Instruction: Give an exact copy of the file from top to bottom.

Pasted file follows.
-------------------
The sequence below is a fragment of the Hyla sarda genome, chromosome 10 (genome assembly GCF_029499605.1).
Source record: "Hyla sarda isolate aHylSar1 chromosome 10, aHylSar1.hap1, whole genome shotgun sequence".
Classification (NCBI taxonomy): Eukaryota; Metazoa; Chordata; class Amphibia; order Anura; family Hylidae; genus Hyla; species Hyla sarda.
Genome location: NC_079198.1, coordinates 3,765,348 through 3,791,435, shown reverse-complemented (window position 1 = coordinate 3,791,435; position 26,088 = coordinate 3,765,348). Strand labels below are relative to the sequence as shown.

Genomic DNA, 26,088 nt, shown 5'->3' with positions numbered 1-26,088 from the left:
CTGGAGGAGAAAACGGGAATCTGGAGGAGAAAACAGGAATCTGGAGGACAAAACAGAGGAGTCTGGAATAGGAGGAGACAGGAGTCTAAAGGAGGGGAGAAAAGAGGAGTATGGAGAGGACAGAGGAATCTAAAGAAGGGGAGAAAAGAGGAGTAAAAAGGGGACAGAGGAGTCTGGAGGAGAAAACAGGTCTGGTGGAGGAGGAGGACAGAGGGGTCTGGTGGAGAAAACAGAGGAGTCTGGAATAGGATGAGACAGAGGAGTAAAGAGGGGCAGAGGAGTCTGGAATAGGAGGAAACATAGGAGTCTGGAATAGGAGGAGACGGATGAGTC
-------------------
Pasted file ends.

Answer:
The sequence below is a fragment of the Hyla sarda genome, chromosome 10 (genome assembly GCF_029499605.1).
Source record: "Hyla sarda isolate aHylSar1 chromosome 10, aHylSar1.hap1, whole genome shotgun sequence".
Classification (NCBI taxonomy): Eukaryota; Metazoa; Chordata; class Amphibia; order Anura; family Hylidae; genus Hyla; species Hyla sarda.
Genome location: NC_079198.1, coordinates 3,765,348 through 3,791,435, shown reverse-complemented (window position 1 = coordinate 3,791,435; position 26,088 = coordinate 3,765,348). Strand labels below are relative to the sequence as shown.

Genomic DNA, 26,088 nt, shown 5'->3' with positions numbered 1-26,088 from the left:
CTGGAGGAGAAAACGGGAATCTGGAGGAGAAAACAGGAATCTGGAGGACAAAACAGAGGAGTCTGGAATAGGAGGAGACAGGAGTCTAAAGGAGGGGAGAAAAGAGGAGTATGGAGAGGACAGAGGAATCTAAAGAAGGGGAGAAAAGAGGAGTAAAAAGGGGACAGAGGAGTCTGGAGGAGAAAACAGGTCTGGTGGAGGAGGAGGACAGAGGGGTCTGGTGGAGAAAACAGAGGAGTCTGGAATAGGATGAGACAGAGGAGTAAAGAGGGGCAGAGGAGTCTGGAATAGGAGGAAACATAGGAGTCTGGAATAGGAGGAGACGGATGAGTC